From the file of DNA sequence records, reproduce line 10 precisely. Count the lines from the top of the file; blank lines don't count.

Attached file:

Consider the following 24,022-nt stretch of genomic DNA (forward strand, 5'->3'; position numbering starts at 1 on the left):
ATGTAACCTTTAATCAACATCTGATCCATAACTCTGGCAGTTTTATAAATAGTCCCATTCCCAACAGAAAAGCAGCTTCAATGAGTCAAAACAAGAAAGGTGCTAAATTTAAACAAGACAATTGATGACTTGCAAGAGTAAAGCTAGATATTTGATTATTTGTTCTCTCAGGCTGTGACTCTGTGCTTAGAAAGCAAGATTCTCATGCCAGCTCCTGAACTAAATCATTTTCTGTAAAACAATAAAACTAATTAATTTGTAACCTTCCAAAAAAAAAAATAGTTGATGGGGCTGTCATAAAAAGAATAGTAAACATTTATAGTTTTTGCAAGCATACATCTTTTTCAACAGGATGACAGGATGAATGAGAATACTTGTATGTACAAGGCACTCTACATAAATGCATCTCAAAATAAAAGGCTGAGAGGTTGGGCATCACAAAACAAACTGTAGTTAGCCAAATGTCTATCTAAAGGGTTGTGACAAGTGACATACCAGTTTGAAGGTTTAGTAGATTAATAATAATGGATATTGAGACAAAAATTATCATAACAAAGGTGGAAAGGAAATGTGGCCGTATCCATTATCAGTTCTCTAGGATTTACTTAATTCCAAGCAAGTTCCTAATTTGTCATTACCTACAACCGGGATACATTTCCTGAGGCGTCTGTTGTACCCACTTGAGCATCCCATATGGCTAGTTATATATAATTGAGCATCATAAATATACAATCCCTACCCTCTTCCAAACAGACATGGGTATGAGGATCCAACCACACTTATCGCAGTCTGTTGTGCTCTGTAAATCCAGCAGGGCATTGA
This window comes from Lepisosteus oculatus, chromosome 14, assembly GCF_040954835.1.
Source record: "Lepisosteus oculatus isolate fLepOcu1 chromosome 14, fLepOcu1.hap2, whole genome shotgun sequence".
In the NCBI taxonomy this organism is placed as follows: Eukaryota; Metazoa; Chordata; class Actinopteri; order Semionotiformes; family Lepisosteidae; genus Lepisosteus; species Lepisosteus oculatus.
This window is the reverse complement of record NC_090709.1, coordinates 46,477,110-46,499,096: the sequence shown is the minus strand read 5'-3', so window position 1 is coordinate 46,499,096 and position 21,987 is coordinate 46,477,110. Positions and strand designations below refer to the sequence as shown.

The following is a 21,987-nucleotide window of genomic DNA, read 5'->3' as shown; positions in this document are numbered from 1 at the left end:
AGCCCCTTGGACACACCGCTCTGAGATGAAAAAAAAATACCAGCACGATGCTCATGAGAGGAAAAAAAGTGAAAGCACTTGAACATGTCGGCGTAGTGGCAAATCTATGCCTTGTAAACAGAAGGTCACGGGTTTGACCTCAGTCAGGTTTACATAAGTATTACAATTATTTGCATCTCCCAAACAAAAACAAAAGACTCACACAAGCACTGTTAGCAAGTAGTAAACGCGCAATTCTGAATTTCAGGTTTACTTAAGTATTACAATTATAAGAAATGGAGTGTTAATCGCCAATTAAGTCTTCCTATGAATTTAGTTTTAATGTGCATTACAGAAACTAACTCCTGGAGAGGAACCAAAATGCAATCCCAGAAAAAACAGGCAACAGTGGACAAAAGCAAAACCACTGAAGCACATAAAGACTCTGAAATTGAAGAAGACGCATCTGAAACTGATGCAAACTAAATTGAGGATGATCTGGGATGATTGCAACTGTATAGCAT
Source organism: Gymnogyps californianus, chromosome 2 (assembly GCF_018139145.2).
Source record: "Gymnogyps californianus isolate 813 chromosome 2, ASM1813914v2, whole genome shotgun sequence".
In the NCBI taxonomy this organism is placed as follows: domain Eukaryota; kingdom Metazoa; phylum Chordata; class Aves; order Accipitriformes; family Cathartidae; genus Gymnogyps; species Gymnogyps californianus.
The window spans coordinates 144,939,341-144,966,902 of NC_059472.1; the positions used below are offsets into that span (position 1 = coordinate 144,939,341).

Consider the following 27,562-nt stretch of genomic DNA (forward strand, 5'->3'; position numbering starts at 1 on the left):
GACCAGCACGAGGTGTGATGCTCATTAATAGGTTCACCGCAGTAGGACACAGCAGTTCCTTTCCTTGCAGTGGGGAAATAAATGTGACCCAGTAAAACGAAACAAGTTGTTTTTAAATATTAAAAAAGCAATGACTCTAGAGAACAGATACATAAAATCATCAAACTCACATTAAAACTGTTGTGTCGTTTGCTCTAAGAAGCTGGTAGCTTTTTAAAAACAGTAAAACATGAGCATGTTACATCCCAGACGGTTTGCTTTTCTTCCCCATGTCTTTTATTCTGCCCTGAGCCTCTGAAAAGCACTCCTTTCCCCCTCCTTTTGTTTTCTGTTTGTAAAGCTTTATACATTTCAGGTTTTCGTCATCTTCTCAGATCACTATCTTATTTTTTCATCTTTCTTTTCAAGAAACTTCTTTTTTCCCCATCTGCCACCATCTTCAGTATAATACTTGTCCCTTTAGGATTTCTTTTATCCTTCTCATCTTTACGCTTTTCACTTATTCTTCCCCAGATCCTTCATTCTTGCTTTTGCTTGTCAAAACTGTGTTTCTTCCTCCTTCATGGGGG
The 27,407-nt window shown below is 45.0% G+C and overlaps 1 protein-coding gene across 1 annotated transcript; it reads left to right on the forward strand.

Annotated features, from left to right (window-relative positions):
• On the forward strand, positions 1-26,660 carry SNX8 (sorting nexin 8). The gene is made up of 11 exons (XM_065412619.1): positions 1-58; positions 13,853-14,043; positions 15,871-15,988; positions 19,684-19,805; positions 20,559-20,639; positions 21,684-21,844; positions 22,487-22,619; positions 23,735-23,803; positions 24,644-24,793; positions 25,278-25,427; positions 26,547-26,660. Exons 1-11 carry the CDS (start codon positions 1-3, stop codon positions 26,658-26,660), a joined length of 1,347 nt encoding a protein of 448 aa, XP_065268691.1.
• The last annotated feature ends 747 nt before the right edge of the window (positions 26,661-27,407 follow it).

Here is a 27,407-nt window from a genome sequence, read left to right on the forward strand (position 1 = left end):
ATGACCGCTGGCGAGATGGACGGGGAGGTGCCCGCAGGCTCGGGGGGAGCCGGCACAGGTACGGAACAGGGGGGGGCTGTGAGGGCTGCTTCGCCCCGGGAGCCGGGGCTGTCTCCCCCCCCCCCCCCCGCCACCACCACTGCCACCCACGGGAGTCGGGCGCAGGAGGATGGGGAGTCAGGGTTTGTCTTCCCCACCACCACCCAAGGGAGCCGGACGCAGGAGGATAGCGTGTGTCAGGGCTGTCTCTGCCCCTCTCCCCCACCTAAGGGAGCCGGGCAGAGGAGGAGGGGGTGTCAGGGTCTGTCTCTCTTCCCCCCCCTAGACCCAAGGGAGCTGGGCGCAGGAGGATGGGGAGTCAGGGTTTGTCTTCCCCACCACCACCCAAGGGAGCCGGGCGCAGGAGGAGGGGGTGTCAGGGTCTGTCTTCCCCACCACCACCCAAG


Source record: "Gymnogyps californianus isolate 813 chromosome 2, ASM1813914v2, whole genome shotgun sequence".